The end of the line
We've shouldn't be surprised we've arrived at this destination.
The desecration of America’s temple of democracy today was just the culmination, not of Trumpism, but of decades of motion in the same direction. It all happened very conspicuously, and perhaps slowly. However, we cannot be shocked at or surprised by the end point in which this trajectory has taken the United States.
The candidacy of Barry Goldwater showed the weakness of “mainstream” Republicanism in the face of the radical right.
The Dixiecrats who migrated from the Democrats to the Republicans were a faction dedicated to repressing the equal rights of a significant portion of the American population.
Nixon’s Southern strategy helped tighten the bonds of white supremacy with Republicanism. His invocation of “the silent majority” also underlined how Republicanism was evolving into white grievance politics, even among people who weren’t consciously racist.
The Republican “leaders” who decided to play footsie with the religious right opened the door to a large number of absolutists who believed that God sat on one side of the political aisle, and Satan on the other.
Reagan’s anti-government rhetoric may have been delivered in a congenial fashion, but it nonetheless attacked the legitimacy of government itself.
The embrace of conservative commentators like Anne Coulter and Rush Limbaugh, who openly called liberals traitors, contributed to right-wing tribalism and de-legimitization of others.
Newt Gingrich worked very hard toward the same ends, using a similar rhetorical strategy. On top of it, he mobilized Republican politicians to turn obstructionism, distraction, and norm-breaking into a dominant political strategy.
The vacuity of Republicanism in the last twenty years or so took Reagan-esque anti-government rhetoric as an excuse for being nothing more than opposition and obstruction. Actually getting things done in Washington was not only optional, but actively derided.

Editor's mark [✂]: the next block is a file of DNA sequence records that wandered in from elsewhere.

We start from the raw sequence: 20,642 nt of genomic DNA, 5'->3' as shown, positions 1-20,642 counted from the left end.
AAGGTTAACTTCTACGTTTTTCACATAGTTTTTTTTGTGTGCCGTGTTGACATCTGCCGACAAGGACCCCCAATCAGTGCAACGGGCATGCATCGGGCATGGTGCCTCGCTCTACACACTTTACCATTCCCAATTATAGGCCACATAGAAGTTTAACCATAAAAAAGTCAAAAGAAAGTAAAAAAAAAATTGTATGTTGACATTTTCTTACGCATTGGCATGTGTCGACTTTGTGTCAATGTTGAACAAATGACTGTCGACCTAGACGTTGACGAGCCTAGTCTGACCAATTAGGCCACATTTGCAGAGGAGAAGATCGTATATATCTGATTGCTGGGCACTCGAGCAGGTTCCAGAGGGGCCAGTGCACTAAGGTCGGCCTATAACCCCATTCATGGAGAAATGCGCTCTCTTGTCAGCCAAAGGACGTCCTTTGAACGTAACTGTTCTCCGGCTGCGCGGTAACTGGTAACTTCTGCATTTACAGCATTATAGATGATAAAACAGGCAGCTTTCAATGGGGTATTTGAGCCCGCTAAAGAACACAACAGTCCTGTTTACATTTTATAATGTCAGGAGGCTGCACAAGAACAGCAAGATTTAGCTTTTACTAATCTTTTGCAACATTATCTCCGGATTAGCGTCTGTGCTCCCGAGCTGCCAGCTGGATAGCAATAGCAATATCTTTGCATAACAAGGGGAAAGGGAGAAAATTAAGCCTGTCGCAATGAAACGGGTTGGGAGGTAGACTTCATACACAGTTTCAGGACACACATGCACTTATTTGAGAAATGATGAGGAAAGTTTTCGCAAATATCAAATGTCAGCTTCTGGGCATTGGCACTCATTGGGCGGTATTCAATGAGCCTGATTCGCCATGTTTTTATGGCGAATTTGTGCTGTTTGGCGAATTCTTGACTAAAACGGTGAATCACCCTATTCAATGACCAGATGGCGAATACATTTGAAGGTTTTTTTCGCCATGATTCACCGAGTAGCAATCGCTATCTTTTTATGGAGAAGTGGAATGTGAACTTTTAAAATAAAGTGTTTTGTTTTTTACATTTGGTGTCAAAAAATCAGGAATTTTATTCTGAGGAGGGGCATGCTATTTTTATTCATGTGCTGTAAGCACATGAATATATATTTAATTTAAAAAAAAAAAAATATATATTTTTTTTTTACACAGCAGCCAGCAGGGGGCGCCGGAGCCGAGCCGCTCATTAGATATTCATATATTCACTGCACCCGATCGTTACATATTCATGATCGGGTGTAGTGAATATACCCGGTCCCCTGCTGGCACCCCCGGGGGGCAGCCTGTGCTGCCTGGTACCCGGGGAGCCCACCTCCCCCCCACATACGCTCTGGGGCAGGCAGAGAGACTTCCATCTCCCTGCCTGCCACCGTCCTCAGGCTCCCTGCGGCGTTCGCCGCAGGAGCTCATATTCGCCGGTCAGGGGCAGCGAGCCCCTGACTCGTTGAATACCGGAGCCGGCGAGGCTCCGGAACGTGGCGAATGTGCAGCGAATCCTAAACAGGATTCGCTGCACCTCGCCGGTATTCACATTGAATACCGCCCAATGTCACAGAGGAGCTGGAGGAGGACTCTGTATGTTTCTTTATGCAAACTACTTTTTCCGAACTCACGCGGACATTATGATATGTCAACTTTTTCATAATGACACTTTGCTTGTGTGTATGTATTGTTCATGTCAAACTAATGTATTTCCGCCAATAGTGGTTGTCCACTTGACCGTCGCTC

The attacks on science, under duplicitous banners like “teaching the controversy,” eroded critical thinking among many Americans. Worse, these attacks contributed to the attitude that knowledge wasn’t necessary, only gut feeling and a sense of righteousness.
The D-minus version of American exceptionalism (“USA! USA!”), combined with an ignorance of history, led many Americans to either disbelieve that it could happen here, or not even be aware of what could happen here.
Social media amplified all these trends. Plus, it helped put people who would have otherwise been harmless, lonely cranks in their communities in touch with like-minded lunatics. Social media also helped create a hermetically sealed environment in which ignorance and conspiracy theory could flourish.
Every Republican who fell into line after the election of Trump only contributed in the most immediate way. They abandoned the few remnants of a common sense of public good, of devotion to governing well, of a belief in the sanctity of our political culture and institutions. The Republican Party became an empty shell, devoid of principles beyond compliance with the half-baked notions of the living embodiment of the Seven Deadly Sins. It did not even feel the need to explain what it stood for in a campaign platform, because it stood for nothing.
I could add more contributing factors to this enumeration, but you get the idea. Trump may have wound up an angry mob of ignorant, conspiracy-minded, impatient, absolutist adherents today, but the mob has been forming for a long time.